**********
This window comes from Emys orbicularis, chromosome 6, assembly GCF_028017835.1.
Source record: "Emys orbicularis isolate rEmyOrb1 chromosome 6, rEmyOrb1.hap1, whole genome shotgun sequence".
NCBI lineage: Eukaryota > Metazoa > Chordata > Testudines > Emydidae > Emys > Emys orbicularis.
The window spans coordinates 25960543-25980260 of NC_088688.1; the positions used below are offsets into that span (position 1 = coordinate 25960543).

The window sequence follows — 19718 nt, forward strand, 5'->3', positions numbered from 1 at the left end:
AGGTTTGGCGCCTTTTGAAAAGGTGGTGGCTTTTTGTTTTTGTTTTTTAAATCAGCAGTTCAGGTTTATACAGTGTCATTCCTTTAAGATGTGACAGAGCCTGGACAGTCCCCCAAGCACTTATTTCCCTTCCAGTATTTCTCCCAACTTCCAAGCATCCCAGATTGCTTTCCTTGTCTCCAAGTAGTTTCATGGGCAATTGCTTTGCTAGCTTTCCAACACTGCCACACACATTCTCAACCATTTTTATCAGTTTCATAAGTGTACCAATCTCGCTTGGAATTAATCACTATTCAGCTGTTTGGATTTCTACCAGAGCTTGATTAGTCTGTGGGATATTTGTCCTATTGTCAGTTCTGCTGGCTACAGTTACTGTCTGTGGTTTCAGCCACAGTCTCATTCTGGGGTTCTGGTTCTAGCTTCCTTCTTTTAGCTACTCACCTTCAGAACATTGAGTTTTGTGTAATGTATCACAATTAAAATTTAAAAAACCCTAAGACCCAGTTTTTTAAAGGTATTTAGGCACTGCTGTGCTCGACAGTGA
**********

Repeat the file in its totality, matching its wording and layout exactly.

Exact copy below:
This window comes from Emys orbicularis, chromosome 6, assembly GCF_028017835.1.
Source record: "Emys orbicularis isolate rEmyOrb1 chromosome 6, rEmyOrb1.hap1, whole genome shotgun sequence".
NCBI lineage: Eukaryota > Metazoa > Chordata > Testudines > Emydidae > Emys > Emys orbicularis.
The window spans coordinates 25960543-25980260 of NC_088688.1; the positions used below are offsets into that span (position 1 = coordinate 25960543).

The window sequence follows — 19718 nt, forward strand, 5'->3', positions numbered from 1 at the left end:
AGGTTTGGCGCCTTTTGAAAAGGTGGTGGCTTTTTGTTTTTGTTTTTTAAATCAGCAGTTCAGGTTTATACAGTGTCATTCCTTTAAGATGTGACAGAGCCTGGACAGTCCCCCAAGCACTTATTTCCCTTCCAGTATTTCTCCCAACTTCCAAGCATCCCAGATTGCTTTCCTTGTCTCCAAGTAGTTTCATGGGCAATTGCTTTGCTAGCTTTCCAACACTGCCACACACATTCTCAACCATTTTTATCAGTTTCATAAGTGTACCAATCTCGCTTGGAATTAATCACTATTCAGCTGTTTGGATTTCTACCAGAGCTTGATTAGTCTGTGGGATATTTGTCCTATTGTCAGTTCTGCTGGCTACAGTTACTGTCTGTGGTTTCAGCCACAGTCTCATTCTGGGGTTCTGGTTCTAGCTTCCTTCTTTTAGCTACTCACCTTCAGAACATTGAGTTTTGTGTAATGTATCACAATTAAAATTTAAAAAACCCTAAGACCCAGTTTTTTAAAGGTATTTAGGCACTGCTGTGCTCGACAGTGA